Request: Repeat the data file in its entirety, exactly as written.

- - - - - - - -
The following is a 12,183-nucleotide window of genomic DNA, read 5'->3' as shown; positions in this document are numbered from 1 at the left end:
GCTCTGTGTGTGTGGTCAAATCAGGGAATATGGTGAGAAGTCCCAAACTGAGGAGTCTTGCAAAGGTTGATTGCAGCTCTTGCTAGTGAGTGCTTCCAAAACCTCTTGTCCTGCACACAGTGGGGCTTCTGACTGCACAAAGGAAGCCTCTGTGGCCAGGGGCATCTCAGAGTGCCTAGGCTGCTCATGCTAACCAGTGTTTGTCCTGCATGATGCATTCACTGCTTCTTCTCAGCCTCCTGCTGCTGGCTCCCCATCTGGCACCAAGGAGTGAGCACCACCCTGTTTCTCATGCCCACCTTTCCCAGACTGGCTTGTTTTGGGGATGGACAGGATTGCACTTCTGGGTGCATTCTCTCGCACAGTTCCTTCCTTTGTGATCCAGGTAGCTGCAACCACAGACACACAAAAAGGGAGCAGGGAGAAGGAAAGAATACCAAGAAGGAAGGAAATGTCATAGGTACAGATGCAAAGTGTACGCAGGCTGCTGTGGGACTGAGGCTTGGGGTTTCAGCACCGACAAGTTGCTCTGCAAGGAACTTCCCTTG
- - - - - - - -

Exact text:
The following is a 12,183-nucleotide window of genomic DNA, read 5'->3' as shown; positions in this document are numbered from 1 at the left end:
GCTCTGTGTGTGTGGTCAAATCAGGGAATATGGTGAGAAGTCCCAAACTGAGGAGTCTTGCAAAGGTTGATTGCAGCTCTTGCTAGTGAGTGCTTCCAAAACCTCTTGTCCTGCACACAGTGGGGCTTCTGACTGCACAAAGGAAGCCTCTGTGGCCAGGGGCATCTCAGAGTGCCTAGGCTGCTCATGCTAACCAGTGTTTGTCCTGCATGATGCATTCACTGCTTCTTCTCAGCCTCCTGCTGCTGGCTCCCCATCTGGCACCAAGGAGTGAGCACCACCCTGTTTCTCATGCCCACCTTTCCCAGACTGGCTTGTTTTGGGGATGGACAGGATTGCACTTCTGGGTGCATTCTCTCGCACAGTTCCTTCCTTTGTGATCCAGGTAGCTGCAACCACAGACACACAAAAAGGGAGCAGGGAGAAGGAAAGAATACCAAGAAGGAAGGAAATGTCATAGGTACAGATGCAAAGTGTACGCAGGCTGCTGTGGGACTGAGGCTTGGGGTTTCAGCACCGACAAGTTGCTCTGCAAGGAACTTCCCTTG